Excerpt from 'The Instructions of Miss Mary Jones'
Dear Mr Rowlands
As I see from the newsletter that you are still churchwarden, may I ask you a slightly out-of-the-ordinary favour? You were so kind when I last came to church - all the trouble you went to. Your wife too, when I telephoned that day last spring and kept her talking for hours. I am usually so brief on the phone.
I have known for several years that I shall not live very long. I only get about near my house now. Fortunately there are a few shops nearby and my neighbour is very good, coming in most days. My nephew Ian pops over from Swansea when he can, but that is not very often because his wife seems so busy.
My illness is strange. I feel bad only on certain days, but it drags me down constantly. When I am feeling well, I worry about how I will be when I wake next morning. Dr. Tom is charming, I must say, but rather flippant. Miss Jones, he says, you will be with us a long time yet. He says he can find nothing wrong with me. When I go he will be surprised, and I am only sorry that I will not have the satisfaction of hearing him admit that I was right after all.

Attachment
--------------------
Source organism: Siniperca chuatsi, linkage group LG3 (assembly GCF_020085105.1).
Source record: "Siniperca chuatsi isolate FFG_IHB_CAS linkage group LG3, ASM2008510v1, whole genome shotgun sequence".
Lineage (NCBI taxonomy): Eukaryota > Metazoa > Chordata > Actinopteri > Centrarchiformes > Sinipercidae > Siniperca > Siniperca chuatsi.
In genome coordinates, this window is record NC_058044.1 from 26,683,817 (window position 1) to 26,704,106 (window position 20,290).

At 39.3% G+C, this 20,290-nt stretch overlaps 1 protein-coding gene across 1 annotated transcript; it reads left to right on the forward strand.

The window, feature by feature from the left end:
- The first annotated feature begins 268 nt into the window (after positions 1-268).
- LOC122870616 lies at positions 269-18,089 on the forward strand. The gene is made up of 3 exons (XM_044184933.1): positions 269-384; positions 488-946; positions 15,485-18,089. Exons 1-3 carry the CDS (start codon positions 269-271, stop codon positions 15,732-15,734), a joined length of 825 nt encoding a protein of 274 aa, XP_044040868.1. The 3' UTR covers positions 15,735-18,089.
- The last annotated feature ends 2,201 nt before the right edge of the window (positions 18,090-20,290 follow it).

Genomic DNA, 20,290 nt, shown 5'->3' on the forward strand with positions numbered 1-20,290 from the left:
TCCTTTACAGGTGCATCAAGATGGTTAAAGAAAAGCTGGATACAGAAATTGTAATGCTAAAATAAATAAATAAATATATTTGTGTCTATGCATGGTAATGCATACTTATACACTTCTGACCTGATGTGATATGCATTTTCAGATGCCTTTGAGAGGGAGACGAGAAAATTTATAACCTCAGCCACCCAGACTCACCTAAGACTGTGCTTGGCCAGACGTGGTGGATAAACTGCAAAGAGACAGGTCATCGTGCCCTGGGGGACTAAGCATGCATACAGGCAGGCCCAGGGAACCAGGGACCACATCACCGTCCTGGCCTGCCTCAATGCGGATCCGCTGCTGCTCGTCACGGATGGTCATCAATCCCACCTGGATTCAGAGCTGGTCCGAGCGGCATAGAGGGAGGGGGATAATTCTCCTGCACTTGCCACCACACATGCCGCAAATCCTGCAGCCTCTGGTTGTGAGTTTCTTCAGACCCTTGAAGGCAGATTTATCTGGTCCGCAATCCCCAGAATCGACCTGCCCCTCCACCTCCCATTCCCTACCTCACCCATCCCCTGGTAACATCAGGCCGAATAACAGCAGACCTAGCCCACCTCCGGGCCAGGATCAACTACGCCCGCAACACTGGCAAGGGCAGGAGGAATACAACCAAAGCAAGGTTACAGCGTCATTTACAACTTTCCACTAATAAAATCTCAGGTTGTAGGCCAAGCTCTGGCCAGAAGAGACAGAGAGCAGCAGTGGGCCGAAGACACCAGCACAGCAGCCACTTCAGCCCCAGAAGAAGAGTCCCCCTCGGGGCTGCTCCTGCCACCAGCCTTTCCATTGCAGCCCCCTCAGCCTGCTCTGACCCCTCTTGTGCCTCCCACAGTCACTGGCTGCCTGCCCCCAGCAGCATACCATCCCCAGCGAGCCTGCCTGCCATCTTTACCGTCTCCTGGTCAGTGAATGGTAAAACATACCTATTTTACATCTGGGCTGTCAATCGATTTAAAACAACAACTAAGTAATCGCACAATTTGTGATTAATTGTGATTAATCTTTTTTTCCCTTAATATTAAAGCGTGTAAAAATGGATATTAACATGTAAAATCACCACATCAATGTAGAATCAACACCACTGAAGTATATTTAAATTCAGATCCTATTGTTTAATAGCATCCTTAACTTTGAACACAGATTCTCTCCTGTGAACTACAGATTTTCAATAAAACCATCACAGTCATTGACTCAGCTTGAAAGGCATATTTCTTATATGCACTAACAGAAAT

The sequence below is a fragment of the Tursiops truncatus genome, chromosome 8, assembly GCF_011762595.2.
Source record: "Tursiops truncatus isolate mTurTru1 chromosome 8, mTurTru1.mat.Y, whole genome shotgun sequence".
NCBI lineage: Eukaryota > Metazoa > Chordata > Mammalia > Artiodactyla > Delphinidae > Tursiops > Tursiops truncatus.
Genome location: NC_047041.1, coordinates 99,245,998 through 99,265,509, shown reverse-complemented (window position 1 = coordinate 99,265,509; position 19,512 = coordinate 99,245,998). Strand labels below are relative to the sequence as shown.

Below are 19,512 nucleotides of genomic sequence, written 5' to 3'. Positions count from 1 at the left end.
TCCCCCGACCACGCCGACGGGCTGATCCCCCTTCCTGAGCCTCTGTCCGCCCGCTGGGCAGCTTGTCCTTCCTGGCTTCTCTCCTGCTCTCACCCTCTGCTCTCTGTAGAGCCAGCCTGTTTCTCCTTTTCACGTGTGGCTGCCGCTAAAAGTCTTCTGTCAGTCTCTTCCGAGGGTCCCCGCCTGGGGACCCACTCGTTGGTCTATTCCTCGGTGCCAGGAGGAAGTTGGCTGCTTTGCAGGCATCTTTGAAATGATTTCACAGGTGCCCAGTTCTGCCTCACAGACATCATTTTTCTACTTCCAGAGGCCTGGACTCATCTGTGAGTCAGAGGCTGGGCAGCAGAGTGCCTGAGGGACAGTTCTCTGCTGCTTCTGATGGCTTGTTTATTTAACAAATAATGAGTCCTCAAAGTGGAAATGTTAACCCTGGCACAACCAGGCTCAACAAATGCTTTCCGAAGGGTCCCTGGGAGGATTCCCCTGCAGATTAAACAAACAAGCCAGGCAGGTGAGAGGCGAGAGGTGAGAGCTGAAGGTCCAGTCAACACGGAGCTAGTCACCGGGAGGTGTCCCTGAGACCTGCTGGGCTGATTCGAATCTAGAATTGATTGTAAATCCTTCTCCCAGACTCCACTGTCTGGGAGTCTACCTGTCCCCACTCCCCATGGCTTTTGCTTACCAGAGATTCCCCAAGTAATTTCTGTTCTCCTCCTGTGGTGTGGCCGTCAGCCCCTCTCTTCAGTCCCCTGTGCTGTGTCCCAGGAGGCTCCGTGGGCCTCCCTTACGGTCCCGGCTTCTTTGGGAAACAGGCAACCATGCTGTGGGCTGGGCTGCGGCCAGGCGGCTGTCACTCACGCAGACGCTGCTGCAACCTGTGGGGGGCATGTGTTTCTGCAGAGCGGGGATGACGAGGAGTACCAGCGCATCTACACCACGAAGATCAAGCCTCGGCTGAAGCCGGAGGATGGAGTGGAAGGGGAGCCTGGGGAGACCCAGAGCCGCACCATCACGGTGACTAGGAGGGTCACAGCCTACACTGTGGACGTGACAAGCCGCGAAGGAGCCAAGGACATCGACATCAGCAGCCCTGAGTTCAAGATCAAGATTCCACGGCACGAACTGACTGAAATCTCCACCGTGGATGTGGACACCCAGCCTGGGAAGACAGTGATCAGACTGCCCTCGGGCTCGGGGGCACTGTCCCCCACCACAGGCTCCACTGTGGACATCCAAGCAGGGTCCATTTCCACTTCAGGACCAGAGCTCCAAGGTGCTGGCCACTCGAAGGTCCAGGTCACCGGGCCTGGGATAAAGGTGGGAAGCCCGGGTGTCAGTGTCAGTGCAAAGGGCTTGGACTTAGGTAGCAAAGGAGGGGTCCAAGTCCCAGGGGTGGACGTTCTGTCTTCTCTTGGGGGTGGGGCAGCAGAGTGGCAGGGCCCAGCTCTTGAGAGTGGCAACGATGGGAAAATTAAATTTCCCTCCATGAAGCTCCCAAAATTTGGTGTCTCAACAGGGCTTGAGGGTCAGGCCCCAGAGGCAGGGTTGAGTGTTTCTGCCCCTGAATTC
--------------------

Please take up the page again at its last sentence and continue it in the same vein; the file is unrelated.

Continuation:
Unfortunately, of course, my doctor’s refusal to take seriously Unfortunately, of course, my doctor’s refusal to take seriously how ill I am means that he is unlikely to be alert enough to give me decent notice of my demise, which is why I have been thinking again about where my ashes will be buried. I now owe you an apology. Despite all the rigmarole you went through to have a plot reserved for me in the churchyard, I wish to relinquish it in order to have my ashes scattered with my mother’s among the roses at Thornhill. Do you think, nevertheless, that your nice vicar would still take my funeral? Would you ask her for me?...
Our first anthology of short stories from The Scottish Arts Club Short Story Competition 2014-2018